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A satire about televangelists. The plot is not very tight, but is filled with profanity (ouch!) inventive jokes - and good ones about religion. The cast is put to REALLY good use. I don't know that many comedies that freely comment on society, apart from John Water's. So many American comedies begin nicely - that is to say badly - , but as soon as a plot kicks in, it all goes back to the good ol' family values. Like "Bad Santa", or more recently "Bad Words"; etc. But this one was shot in the very early 80s, before the return to order which would be initiated by the (REAGAN!) right wing, and completed with the "left wing" politically correct police of speech. Yep, in those days you could find jokes about incest in family comedies like "vacation", whose rank in rotten tomatoes can only be explained by nostalgy - from people who haven't watched it again since the days, and would ban it if it came out nowadays. Well, it's not funny anyway. But this one makes good use of the after effect of the subversive cultural movements of earlier years, which for a short period allowed some freedom of speech in Hollywood, as long as it brought money in the bank.
This movie has been out of public circulation since VHS days. To see a Blu-ray copy available was met with high skepticism and low expectations. Those were quashed the minute I hit "Play" The producer of this disc found a quite good print and did an excellent transfer. Some film grain is apparent but the image clarity and audio is very good to excellent presented on my 65" screen. If you are a fan of the movie or haven't seen it and love Marty Feldman, Richard Pryor, Peter Boyle and the comic genius of Andy Kaufman you should scoop up this print. Money well spent.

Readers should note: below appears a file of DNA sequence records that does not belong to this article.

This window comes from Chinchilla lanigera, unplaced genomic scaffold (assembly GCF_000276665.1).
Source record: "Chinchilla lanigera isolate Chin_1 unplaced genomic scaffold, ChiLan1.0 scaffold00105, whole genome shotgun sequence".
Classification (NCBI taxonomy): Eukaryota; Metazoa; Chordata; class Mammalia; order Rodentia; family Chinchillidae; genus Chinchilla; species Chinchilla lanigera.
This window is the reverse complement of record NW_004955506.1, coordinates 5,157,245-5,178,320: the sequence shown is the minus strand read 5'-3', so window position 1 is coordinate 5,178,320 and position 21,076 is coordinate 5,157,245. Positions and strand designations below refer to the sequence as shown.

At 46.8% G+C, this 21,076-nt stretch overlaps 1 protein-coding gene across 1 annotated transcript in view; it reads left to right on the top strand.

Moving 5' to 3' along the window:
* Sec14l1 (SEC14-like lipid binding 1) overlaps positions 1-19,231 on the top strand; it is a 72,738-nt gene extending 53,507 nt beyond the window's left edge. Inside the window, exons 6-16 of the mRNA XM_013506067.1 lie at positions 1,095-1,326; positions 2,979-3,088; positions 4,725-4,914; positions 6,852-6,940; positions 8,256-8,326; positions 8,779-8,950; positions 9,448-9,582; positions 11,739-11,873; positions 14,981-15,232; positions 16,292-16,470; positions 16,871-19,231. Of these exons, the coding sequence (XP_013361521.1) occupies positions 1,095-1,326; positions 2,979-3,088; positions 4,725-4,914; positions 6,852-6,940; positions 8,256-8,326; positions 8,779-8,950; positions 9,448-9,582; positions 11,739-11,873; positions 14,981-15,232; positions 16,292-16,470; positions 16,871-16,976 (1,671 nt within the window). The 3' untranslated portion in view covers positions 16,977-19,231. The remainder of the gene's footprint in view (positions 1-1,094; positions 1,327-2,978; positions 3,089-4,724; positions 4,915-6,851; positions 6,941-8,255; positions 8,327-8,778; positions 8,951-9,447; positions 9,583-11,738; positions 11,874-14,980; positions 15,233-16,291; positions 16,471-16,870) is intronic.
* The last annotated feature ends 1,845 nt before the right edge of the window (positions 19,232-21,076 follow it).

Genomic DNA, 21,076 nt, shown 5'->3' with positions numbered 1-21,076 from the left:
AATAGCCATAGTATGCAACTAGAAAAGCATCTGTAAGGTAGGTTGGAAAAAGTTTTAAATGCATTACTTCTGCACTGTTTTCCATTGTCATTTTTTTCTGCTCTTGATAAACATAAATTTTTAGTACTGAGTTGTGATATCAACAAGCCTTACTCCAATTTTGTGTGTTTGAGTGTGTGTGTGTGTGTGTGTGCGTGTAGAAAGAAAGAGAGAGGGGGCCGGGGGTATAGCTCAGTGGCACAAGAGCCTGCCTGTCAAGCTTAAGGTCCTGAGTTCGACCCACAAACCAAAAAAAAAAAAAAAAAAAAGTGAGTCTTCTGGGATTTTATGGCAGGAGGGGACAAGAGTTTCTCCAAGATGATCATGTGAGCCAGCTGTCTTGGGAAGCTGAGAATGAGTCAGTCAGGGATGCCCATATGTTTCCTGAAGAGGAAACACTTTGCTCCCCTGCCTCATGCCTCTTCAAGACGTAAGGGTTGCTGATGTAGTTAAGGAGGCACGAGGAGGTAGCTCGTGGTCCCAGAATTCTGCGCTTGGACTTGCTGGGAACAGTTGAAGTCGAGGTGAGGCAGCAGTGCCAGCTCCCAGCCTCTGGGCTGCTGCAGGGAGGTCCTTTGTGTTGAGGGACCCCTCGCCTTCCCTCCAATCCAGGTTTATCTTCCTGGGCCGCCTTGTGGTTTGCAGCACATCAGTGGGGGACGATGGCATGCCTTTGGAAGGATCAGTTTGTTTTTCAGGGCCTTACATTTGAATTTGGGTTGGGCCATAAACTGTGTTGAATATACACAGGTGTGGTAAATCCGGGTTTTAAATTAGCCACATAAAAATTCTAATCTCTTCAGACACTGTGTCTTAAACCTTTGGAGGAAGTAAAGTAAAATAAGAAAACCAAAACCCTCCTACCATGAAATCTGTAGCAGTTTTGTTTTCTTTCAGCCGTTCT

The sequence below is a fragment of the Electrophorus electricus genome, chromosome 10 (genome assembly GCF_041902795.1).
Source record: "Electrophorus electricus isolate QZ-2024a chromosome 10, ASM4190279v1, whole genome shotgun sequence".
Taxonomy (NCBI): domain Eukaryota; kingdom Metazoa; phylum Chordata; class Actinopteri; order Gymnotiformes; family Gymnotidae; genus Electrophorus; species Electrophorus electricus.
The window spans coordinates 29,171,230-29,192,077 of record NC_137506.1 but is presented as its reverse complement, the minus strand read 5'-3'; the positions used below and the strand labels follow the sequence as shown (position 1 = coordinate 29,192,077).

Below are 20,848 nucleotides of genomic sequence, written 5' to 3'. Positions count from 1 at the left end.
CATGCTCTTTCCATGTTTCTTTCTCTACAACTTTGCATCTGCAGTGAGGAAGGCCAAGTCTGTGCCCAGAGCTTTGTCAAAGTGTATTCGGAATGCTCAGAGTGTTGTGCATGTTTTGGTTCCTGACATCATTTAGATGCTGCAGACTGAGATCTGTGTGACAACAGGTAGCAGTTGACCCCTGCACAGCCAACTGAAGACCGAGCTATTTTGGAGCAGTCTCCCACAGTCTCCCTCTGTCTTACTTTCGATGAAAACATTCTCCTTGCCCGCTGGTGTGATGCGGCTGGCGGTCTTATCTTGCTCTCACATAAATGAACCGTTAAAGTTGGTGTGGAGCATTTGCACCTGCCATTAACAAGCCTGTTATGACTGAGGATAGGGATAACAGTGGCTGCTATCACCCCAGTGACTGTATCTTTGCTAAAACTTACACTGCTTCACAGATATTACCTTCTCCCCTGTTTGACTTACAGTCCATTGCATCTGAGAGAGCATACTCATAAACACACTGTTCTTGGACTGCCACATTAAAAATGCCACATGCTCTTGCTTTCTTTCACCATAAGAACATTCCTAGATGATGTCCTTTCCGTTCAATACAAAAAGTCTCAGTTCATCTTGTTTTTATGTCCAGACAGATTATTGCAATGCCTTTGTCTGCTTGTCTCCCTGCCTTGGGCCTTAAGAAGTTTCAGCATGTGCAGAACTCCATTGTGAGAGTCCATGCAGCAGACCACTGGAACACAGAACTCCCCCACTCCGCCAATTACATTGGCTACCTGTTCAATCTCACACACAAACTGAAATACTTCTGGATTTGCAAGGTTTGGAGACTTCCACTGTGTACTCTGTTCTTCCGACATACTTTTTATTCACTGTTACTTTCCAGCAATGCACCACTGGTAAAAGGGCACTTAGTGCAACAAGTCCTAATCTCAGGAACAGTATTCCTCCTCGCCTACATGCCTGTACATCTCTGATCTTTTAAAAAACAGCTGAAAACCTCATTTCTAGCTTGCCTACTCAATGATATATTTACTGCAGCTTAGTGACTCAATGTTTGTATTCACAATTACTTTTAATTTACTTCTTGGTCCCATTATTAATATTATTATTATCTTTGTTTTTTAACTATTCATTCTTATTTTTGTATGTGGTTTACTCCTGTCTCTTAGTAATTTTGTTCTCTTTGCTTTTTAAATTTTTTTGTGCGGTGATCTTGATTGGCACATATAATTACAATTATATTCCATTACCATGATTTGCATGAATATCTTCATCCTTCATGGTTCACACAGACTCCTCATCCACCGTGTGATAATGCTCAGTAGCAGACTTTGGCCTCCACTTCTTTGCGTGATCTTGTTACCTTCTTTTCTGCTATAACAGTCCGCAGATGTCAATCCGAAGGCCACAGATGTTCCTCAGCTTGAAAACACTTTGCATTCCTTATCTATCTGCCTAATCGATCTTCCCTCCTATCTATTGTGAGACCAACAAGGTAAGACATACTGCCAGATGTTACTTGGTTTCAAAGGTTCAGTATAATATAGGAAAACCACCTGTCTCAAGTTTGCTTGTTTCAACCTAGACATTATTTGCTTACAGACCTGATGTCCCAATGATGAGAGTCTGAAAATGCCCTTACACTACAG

Marty Feldman was excoriated by critics for making this film and Hollywood treated him like a pariah after the box office returns matched the sparse publicity budget. Reevaluated decades later, viewers will find Feldman actually made a trenchant satire that predicted many of the transgressions affecting modern day institutions, namely the lack of separation between church and state and the voracious exploitation of religious beliefs by the extreme right. Marty Feldman bit the hand that fed him with this satire, openly mocking the then parent company of Universal as well as grinding sacred cows into hamburger. (No small feat for a vegetarian like Feldman.) Feldman’s portrayal of an innocent monk thrust from a cloistered life inside a monastery into corrupt and decade Los Angeles is sweet and nuanced, but the main attraction here is the glorious performance of Andy Kaufman as a bombastic televangelist with a sinister agenda. Feldman executes some nimble slapstick throughout, but the sum of the parts aims for something higher and darker. While there are many laughs, the intention of the film isn’t to be hilarious per se, but to present a very personal message that also serves as a prescient warning. Needless to say, Marty Feldman had unique vision.
To evangelical Christianity what Dogma is to Catholicism, hilarious. The story of a monk left on the steps of the monastery as an infant with a note"this child was a gift from god, please return to sender", a lady of the evening and two preachers trying to avoid fornication. A hilarious misconception results.